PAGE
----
But as Street points out, this neighborhood’s legacy runs deeper.
“People don’t understand how cool this part of town is,” he says. “It’s just a super dense area filled with many talented creative people.” These neighborhoods, rich in history as an area where middle-class whites and Blacks commingled through the generations, have also been ripe with musicians and artists.
This stretch of a dozen or so streets brought us perhaps Delaware’s best known hip-hop emcee, Richard Raw, as well as renowned vocalist Nadjah Nicole (NBC’s The Voice). Philip and Kimberly Doucette, leaders behind the Wilmington Children’s Chorus, hail from the area, as does the mastermind behind Pieces of a Dream dance studio, Ashley SK Davis, and Afro-surrealist artist Alim Smith. Nicole is even known to perform free, intimate porch concerts for neighborhoods when the mood and weather strike.
Columbia Place, Wilmington
The crew in charge of creating Columbia Place saw their share of lookie-loos over the months—gawkers who simply wanted to see new home construction in the densely populated North Wilmington and Talleyville areas.
It’s true: Columbia Place offers luxury single-family homes and townhomes that are brand-new and totally customizable. The “base” homes are single-level living estates with French-style architecture and copper detailing, gourmet kitchen layout with Grabill cabinets and KitchenAid stainless steel appliances.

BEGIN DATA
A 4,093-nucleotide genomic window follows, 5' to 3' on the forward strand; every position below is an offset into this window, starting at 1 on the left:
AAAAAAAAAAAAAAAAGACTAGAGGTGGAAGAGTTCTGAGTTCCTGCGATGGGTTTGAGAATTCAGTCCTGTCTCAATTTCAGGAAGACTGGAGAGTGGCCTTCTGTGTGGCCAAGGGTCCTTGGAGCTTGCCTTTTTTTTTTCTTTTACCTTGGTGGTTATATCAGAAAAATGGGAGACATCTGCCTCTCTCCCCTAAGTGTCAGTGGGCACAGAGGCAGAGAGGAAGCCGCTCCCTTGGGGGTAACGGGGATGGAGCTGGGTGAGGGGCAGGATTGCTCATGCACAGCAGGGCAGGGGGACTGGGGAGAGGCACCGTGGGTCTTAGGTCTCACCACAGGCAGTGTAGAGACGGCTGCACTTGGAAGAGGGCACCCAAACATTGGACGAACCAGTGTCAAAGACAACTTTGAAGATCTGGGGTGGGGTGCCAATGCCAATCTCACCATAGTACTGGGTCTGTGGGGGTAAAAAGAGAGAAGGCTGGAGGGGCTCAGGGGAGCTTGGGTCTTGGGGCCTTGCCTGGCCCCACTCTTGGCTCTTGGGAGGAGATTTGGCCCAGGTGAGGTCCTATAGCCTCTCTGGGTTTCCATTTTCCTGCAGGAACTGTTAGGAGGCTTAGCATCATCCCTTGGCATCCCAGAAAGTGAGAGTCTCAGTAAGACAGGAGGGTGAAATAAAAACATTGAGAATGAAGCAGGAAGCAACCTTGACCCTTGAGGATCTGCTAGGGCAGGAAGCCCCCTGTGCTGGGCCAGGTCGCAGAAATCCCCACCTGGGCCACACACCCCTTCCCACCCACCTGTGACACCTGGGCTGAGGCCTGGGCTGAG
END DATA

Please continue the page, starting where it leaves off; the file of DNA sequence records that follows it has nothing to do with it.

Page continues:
The fully gated 55-plus community offers a sense of safety with 24-hour security, plus landscaping and snow removal—and a sense of community with The Clubhouse, featuring a fully functioning kitchen, fitness center and great room.
But the real fun is in choosing from a plethora of interior options with Reybold Group’s design manager Candice Ober. “Once someone purchases a home, they meet with me for cabinets, flooring, kitchens—all the pretty stuff.”
Ober urges new buyers to send her Pinterest posts, magazine clippings or photos from kitchens from their pasts. “I spend a ton of time with them trying to achieve personalized touches in their home,” she says. And while templates and packages exist, buyers often go off-menu to secure the luxuries of their dreams. Given that single-family homes here start at just over $1 million, that can include everything from heated floors for bathrooms to matching heated shower floors and shower bench.
“That one just hit the market,” Ober says with a laugh. “We try to accommodate our buyers. We do go outside of program sometimes, but they’ll end up with something they’ll love to come home to at the end of the day. Hey, it’s your house, right?”
Windward on the River, Milford